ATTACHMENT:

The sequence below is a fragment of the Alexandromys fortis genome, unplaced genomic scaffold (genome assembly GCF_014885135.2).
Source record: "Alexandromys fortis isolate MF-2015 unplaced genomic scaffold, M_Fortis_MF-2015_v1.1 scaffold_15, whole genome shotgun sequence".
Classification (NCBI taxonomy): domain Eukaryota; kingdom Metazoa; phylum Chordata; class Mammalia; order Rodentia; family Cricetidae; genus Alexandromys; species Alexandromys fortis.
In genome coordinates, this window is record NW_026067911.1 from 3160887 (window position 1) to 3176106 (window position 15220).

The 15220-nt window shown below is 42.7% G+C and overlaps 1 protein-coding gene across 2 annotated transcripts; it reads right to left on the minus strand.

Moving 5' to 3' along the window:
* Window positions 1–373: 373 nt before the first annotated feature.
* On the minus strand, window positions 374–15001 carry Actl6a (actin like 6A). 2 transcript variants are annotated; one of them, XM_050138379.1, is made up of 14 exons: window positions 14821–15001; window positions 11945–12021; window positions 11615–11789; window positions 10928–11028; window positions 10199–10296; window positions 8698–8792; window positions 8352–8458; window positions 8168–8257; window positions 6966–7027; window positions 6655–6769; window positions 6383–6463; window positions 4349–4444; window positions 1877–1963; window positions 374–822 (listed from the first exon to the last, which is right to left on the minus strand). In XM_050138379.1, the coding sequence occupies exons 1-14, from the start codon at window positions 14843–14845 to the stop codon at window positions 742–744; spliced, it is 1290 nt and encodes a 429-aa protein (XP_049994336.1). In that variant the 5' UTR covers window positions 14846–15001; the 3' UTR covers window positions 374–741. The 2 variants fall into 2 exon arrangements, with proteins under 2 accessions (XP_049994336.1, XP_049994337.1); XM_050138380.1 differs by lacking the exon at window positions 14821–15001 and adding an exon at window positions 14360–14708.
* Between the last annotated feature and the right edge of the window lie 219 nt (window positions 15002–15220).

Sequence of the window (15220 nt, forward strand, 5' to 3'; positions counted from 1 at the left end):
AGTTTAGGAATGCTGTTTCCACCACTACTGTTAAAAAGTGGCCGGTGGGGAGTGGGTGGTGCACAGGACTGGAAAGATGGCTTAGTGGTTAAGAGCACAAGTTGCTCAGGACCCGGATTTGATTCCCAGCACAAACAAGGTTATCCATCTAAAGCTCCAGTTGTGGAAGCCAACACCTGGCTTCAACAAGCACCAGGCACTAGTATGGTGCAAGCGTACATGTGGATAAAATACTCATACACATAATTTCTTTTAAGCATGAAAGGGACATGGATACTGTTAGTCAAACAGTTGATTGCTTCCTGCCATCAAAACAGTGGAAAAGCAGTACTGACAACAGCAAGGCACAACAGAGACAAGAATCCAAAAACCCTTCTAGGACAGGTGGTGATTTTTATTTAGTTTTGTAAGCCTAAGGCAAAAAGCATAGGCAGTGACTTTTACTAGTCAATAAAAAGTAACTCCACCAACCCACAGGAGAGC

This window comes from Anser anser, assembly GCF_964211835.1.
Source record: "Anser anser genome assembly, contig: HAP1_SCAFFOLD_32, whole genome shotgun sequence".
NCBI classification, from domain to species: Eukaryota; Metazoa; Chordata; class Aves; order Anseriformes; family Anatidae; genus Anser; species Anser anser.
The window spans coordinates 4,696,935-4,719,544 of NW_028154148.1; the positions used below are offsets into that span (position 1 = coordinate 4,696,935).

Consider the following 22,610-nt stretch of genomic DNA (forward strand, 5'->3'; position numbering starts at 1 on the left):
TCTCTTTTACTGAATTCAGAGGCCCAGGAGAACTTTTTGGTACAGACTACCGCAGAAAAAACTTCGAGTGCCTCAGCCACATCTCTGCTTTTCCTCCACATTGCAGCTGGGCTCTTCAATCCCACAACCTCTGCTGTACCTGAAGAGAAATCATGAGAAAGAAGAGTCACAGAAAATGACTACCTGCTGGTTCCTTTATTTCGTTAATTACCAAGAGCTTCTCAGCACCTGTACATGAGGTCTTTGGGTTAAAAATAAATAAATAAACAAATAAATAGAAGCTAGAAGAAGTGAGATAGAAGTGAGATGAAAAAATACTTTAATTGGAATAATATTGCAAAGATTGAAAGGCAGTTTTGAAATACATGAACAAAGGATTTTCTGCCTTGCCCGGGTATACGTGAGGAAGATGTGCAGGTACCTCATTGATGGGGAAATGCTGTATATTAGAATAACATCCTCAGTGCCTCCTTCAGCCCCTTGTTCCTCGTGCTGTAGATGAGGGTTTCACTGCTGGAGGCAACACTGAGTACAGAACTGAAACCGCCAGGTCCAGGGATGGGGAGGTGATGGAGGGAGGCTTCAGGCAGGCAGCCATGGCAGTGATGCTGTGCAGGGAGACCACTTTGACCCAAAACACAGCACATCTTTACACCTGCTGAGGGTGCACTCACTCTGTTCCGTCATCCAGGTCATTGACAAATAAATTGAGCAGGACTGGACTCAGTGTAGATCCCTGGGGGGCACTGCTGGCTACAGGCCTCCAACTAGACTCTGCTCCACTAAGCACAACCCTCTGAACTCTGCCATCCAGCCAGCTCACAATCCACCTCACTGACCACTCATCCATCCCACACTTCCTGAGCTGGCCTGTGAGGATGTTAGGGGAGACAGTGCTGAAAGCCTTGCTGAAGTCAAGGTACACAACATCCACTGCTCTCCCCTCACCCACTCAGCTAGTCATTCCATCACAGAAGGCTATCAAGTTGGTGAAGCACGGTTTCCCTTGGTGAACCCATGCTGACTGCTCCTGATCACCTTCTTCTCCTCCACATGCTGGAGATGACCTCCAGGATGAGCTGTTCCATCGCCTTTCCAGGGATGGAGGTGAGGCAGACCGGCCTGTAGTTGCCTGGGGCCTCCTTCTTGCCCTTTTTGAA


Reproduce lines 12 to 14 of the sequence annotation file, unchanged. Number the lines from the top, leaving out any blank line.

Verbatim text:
This window comes from Anser anser, assembly GCF_964211835.1.
Source record: "Anser anser genome assembly, contig: HAP1_SCAFFOLD_32, whole genome shotgun sequence".
NCBI classification, from domain to species: Eukaryota; Metazoa; Chordata; class Aves; order Anseriformes; family Anatidae; genus Anser; species Anser anser.